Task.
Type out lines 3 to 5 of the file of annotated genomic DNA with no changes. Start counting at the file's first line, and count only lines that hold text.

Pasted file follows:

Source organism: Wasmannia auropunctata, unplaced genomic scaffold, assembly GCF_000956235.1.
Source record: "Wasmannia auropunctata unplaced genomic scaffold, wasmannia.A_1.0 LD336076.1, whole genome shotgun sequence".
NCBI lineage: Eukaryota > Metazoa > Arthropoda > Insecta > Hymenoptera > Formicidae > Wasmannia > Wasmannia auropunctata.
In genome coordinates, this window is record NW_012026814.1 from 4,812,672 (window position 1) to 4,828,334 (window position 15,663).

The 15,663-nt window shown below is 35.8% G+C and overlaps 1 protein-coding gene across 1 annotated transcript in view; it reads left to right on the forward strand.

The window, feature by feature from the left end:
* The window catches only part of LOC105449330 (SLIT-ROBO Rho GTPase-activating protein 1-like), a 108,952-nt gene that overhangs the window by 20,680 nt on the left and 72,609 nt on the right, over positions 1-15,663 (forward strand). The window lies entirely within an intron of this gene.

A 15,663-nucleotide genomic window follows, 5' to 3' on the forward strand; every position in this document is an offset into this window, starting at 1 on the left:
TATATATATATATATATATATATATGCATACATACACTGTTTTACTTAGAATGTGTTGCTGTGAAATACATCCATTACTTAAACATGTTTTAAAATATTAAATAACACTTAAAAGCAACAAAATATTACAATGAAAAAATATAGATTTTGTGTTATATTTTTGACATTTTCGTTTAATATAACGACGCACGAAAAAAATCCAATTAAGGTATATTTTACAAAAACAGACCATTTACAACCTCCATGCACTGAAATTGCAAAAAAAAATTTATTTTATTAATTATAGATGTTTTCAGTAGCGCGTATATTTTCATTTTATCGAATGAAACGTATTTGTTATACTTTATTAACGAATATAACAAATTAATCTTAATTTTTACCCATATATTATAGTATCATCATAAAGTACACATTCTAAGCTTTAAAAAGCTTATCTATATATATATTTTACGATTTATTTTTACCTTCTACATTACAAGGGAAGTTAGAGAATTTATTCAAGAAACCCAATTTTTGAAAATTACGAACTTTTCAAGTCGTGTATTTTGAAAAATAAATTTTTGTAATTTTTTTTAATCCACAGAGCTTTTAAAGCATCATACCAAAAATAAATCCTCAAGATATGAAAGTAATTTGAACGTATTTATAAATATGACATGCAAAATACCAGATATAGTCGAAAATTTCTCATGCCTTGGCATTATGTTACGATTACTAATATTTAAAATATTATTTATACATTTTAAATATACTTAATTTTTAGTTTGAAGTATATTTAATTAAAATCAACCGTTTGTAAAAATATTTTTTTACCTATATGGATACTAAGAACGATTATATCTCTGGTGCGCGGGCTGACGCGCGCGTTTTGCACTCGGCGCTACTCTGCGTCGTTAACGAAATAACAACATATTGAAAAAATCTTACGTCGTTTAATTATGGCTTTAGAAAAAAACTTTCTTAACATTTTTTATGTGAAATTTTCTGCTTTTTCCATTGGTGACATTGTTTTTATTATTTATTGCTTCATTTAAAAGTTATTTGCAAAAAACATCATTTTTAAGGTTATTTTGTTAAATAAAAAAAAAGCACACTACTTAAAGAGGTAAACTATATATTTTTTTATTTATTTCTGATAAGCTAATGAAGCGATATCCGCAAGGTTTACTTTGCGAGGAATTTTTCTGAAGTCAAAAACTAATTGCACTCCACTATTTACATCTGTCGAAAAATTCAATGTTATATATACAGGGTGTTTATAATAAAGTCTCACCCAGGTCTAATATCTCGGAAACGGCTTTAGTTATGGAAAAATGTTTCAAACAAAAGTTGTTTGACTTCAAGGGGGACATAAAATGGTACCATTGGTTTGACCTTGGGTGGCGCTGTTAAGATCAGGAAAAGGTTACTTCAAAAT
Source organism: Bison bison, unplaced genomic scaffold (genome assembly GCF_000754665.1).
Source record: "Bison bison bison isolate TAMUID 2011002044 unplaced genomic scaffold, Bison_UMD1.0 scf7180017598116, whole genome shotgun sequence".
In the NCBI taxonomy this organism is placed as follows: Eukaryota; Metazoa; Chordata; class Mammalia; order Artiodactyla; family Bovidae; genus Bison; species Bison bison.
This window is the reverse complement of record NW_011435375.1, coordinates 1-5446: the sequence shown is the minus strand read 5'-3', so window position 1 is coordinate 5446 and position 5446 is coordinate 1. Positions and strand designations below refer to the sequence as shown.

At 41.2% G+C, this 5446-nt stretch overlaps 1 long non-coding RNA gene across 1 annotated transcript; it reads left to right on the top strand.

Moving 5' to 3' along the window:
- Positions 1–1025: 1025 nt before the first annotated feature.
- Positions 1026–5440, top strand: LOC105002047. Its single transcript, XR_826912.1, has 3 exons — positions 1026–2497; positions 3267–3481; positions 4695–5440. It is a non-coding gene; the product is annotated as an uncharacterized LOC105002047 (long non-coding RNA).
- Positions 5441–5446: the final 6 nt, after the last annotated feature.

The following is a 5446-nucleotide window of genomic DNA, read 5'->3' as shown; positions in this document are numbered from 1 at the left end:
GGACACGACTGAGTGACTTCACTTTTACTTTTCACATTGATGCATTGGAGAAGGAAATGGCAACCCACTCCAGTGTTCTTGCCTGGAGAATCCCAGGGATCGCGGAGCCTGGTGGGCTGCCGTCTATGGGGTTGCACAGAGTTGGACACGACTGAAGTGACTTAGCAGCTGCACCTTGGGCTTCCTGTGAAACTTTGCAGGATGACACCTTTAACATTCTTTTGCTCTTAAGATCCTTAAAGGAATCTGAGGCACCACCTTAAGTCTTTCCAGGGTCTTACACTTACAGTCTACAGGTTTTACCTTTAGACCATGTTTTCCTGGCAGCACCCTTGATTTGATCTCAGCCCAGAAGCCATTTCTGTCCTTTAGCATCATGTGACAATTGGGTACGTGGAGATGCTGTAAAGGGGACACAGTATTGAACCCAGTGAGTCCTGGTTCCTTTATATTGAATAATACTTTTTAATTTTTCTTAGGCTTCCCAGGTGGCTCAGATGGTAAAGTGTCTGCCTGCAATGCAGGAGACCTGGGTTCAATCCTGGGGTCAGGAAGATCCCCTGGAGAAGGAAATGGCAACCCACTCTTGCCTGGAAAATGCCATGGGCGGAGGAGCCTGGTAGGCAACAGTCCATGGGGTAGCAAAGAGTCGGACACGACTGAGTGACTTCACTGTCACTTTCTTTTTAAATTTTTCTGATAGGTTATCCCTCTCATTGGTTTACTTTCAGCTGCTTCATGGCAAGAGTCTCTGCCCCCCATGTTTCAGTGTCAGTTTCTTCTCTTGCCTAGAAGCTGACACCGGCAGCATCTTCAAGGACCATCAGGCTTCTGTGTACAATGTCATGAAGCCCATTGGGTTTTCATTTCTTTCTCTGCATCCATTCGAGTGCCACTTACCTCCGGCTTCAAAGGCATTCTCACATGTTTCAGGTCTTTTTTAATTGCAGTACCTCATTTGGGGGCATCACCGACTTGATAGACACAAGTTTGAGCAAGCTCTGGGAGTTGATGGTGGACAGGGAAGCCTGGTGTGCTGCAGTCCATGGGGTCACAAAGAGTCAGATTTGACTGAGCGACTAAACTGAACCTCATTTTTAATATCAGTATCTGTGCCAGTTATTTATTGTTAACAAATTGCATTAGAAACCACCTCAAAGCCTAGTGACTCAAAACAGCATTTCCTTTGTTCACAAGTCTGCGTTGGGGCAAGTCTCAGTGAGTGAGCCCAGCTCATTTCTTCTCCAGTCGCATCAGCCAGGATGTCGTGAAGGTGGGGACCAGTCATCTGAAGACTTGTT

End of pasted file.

NCBI lineage: Eukaryota > Metazoa > Arthropoda > Insecta > Hymenoptera > Formicidae > Wasmannia > Wasmannia auropunctata.
In genome coordinates, this window is record NW_012026814.1 from 4,812,672 (window position 1) to 4,828,334 (window position 15,663).

The 15,663-nt window shown below is 35.8% G+C and overlaps 1 protein-coding gene across 1 annotated transcript in view; it reads left to right on the forward strand.